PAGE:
Better Control of Body Fat

Better Control of Body Fat

Too much body fat is linked to a variety of health problems, including cardiovascular disease, cancer, and type 2 diabetes. Healthy body composition can be difficult to achieve

Survival rates for older adults doing vigorous, moderate, or no exercise, 1992-2008. The Health and Retirement Study a long-term study of older adults found that people who exercised vigorously over a 16-year period (1992-2008) had a lower death rate than those who exercised at moderate intensities or did no physical activity. After 16 years, the survival rate was 84% for those doing vigorous exercise, 78% for those doing moderate intensity physical activity, and only 65% for those doing no physical activity. Exercising longer or more intensely reduces the risk of dying prematurely from a variety of causes. source: Wen, M., et al. 2013. Physical activity and mortality among middle-aged and older adults in the United States. Journal Physical Activity & Health. Published online. and maintain especially for someone who is sedentary because a diet that contains all essential nutrients can be relatively high in calories. Excess calories are stored in the body as fat. Regular exercise increases daily calorie expenditure, which means that a healthy diet is less likely to lead to weight gain. Endurance exercise burns calories directly and, if intense enough, continues to do so by raising resting metabolic rate for several hours following an exercise session. A higher metabolic rate makes it easier for a person to maintain a healthy weight or to lose weight. However, exercise alone cannot ensure a healthy body composition. As described in Chapters 6 and 9, you will lose more weight more rapidly and keep it off longer if you decrease your calorie intake and boost your calorie expenditure through exercise.

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Improved Immune Function

Exercise can have either positive or negative effects on the immune system, the physiological processes that protect us from diseases such as colds, bacterial infections, and even cancer. Moderate endurance exercise boosts immune function, whereas overtraining (excessive training) depresses it, at least temporarily. Physically fit people get fewer colds and upper respiratory tract infections than people who are not fit.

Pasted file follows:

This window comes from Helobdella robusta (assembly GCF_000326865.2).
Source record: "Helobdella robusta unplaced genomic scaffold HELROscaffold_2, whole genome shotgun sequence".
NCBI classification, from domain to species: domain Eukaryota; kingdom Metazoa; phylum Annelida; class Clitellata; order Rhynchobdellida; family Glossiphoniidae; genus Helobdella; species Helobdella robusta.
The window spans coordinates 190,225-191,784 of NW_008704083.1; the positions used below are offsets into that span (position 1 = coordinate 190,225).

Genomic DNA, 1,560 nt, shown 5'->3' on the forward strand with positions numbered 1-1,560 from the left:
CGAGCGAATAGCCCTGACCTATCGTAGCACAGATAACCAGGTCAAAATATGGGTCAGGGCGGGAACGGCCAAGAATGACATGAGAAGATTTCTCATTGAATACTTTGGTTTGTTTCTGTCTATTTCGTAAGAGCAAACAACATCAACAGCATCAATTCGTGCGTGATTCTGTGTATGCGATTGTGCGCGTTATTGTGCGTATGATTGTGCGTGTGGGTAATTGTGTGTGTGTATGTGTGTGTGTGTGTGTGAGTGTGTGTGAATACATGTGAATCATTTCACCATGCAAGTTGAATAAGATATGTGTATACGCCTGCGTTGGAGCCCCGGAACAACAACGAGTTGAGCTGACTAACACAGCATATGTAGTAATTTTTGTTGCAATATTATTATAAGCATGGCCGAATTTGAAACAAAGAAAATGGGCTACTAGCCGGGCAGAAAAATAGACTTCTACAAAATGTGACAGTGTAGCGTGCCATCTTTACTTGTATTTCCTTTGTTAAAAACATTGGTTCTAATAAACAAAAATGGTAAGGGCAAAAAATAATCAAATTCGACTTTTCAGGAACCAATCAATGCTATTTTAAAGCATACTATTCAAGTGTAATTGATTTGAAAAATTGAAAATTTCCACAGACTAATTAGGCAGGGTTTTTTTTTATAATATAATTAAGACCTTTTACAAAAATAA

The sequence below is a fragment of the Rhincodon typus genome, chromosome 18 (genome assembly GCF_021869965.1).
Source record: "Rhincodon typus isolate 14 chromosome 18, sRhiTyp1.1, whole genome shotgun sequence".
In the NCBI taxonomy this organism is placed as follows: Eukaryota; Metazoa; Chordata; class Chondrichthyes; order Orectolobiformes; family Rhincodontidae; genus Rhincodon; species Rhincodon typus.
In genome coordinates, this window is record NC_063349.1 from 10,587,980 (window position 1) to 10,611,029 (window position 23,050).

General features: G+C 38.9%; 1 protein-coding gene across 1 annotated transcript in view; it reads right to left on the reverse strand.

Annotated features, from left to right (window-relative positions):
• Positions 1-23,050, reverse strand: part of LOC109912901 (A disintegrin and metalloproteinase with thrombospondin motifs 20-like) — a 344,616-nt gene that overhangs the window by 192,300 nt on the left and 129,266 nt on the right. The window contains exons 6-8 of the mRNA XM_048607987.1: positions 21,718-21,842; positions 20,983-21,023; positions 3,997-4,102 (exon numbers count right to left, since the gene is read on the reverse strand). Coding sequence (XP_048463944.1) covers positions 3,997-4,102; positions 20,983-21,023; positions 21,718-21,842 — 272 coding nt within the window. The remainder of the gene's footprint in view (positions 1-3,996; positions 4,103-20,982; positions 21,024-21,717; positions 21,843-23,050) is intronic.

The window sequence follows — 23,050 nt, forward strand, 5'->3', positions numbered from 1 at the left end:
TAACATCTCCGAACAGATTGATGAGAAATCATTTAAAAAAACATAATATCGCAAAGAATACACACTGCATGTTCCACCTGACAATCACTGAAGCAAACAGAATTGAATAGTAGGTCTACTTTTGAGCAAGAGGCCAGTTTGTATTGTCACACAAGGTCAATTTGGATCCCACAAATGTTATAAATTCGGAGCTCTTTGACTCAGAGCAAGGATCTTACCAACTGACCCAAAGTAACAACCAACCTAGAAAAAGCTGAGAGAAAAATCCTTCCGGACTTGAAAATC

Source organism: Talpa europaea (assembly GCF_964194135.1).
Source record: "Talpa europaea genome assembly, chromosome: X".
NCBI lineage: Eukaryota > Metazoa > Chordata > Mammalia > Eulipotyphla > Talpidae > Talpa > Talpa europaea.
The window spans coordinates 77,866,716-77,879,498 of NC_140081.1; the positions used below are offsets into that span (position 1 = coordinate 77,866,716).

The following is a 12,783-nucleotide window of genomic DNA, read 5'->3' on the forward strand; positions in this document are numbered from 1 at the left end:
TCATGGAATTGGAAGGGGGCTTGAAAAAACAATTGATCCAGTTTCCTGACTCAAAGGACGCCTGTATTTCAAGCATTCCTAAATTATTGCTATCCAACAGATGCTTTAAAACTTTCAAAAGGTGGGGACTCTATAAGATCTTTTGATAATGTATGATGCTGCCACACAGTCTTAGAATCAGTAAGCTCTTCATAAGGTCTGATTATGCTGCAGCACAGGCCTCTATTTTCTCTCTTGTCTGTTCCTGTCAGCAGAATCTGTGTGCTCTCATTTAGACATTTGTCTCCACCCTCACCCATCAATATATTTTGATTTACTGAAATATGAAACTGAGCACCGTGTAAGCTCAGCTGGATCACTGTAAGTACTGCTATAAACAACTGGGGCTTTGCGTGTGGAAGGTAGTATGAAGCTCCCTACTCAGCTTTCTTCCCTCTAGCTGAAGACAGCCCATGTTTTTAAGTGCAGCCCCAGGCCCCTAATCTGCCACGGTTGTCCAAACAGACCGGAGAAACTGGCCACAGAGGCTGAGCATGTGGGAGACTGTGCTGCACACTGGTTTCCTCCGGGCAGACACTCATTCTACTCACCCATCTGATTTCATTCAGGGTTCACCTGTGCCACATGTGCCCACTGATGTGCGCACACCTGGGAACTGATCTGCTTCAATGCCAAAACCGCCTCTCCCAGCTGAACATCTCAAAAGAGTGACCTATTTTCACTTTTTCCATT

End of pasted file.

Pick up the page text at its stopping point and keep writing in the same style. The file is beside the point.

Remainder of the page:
Exercise affects immune function by influencing levels of specialized cells and chemicals involved in the immune response. As discussed in Chapter 2, physically active people also have healthier, more resilient genes, which promotes immunity. Exercise preserves the telomeres, which form the ends of the DNA strands and holds them together. Without exercise, the telomeres shorten over time, eventually reducing the effectiveness of the immune system. In addition to getting regular moderate exercise, you can further strengthen your immune system by eating a well-balanced diet, managing stress, and getting seven-eight hours of sleep every night.

Improved Psychological and Emotional Well-Being

Most people who participate in regular endurance exercise experience social, psychological, and emotional benefits. Skill mastery and self-control enhance one’s self-image. Recreational sports provide an opportunity to socialize, have fun, and strive to excel. Endurance exercise lessens anxiety, depression, stress, anger, and hostility, thereby improving mood while boosting cardiovascular health. Regular exercise also improves sleep.

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